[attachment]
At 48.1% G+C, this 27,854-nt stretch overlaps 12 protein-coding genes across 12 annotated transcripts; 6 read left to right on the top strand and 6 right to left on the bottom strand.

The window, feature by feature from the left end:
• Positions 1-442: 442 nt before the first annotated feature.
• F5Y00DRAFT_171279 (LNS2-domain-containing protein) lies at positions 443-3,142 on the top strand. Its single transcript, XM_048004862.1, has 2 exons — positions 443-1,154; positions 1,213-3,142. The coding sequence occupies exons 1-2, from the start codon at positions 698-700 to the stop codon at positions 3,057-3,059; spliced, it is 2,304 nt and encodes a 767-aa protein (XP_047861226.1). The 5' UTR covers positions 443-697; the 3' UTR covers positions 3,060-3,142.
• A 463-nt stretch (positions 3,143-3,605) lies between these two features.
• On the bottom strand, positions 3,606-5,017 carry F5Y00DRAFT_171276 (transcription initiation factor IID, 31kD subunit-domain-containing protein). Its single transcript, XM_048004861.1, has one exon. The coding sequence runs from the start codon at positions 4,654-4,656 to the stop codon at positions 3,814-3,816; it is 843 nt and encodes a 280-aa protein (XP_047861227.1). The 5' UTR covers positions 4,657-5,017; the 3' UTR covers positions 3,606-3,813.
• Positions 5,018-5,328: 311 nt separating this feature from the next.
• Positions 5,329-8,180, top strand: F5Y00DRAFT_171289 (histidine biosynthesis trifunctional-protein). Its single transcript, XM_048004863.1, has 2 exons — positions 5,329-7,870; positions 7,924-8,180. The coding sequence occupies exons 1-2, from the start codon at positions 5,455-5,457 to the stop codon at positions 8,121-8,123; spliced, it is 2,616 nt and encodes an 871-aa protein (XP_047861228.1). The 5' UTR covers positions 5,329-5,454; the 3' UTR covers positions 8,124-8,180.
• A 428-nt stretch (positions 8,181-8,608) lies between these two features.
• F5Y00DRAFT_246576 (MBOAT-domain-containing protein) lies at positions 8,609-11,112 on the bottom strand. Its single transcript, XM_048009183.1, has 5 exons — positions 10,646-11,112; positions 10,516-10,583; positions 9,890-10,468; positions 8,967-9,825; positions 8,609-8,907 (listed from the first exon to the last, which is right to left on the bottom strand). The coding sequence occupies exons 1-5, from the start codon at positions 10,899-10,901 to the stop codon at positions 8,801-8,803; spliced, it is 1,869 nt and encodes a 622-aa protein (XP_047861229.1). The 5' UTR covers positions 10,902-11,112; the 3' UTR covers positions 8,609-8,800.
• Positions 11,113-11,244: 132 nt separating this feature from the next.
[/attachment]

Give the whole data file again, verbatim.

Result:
At 48.1% G+C, this 27,854-nt stretch overlaps 12 protein-coding genes across 12 annotated transcripts; 6 read left to right on the top strand and 6 right to left on the bottom strand.

The window, feature by feature from the left end:
• Positions 1-442: 442 nt before the first annotated feature.
• F5Y00DRAFT_171279 (LNS2-domain-containing protein) lies at positions 443-3,142 on the top strand. Its single transcript, XM_048004862.1, has 2 exons — positions 443-1,154; positions 1,213-3,142. The coding sequence occupies exons 1-2, from the start codon at positions 698-700 to the stop codon at positions 3,057-3,059; spliced, it is 2,304 nt and encodes a 767-aa protein (XP_047861226.1). The 5' UTR covers positions 443-697; the 3' UTR covers positions 3,060-3,142.
• A 463-nt stretch (positions 3,143-3,605) lies between these two features.
• On the bottom strand, positions 3,606-5,017 carry F5Y00DRAFT_171276 (transcription initiation factor IID, 31kD subunit-domain-containing protein). Its single transcript, XM_048004861.1, has one exon. The coding sequence runs from the start codon at positions 4,654-4,656 to the stop codon at positions 3,814-3,816; it is 843 nt and encodes a 280-aa protein (XP_047861227.1). The 5' UTR covers positions 4,657-5,017; the 3' UTR covers positions 3,606-3,813.
• Positions 5,018-5,328: 311 nt separating this feature from the next.
• Positions 5,329-8,180, top strand: F5Y00DRAFT_171289 (histidine biosynthesis trifunctional-protein). Its single transcript, XM_048004863.1, has 2 exons — positions 5,329-7,870; positions 7,924-8,180. The coding sequence occupies exons 1-2, from the start codon at positions 5,455-5,457 to the stop codon at positions 8,121-8,123; spliced, it is 2,616 nt and encodes an 871-aa protein (XP_047861228.1). The 5' UTR covers positions 5,329-5,454; the 3' UTR covers positions 8,124-8,180.
• A 428-nt stretch (positions 8,181-8,608) lies between these two features.
• F5Y00DRAFT_246576 (MBOAT-domain-containing protein) lies at positions 8,609-11,112 on the bottom strand. Its single transcript, XM_048009183.1, has 5 exons — positions 10,646-11,112; positions 10,516-10,583; positions 9,890-10,468; positions 8,967-9,825; positions 8,609-8,907 (listed from the first exon to the last, which is right to left on the bottom strand). The coding sequence occupies exons 1-5, from the start codon at positions 10,899-10,901 to the stop codon at positions 8,801-8,803; spliced, it is 1,869 nt and encodes a 622-aa protein (XP_047861229.1). The 5' UTR covers positions 10,902-11,112; the 3' UTR covers positions 8,609-8,800.
• Positions 11,113-11,244: 132 nt separating this feature from the next.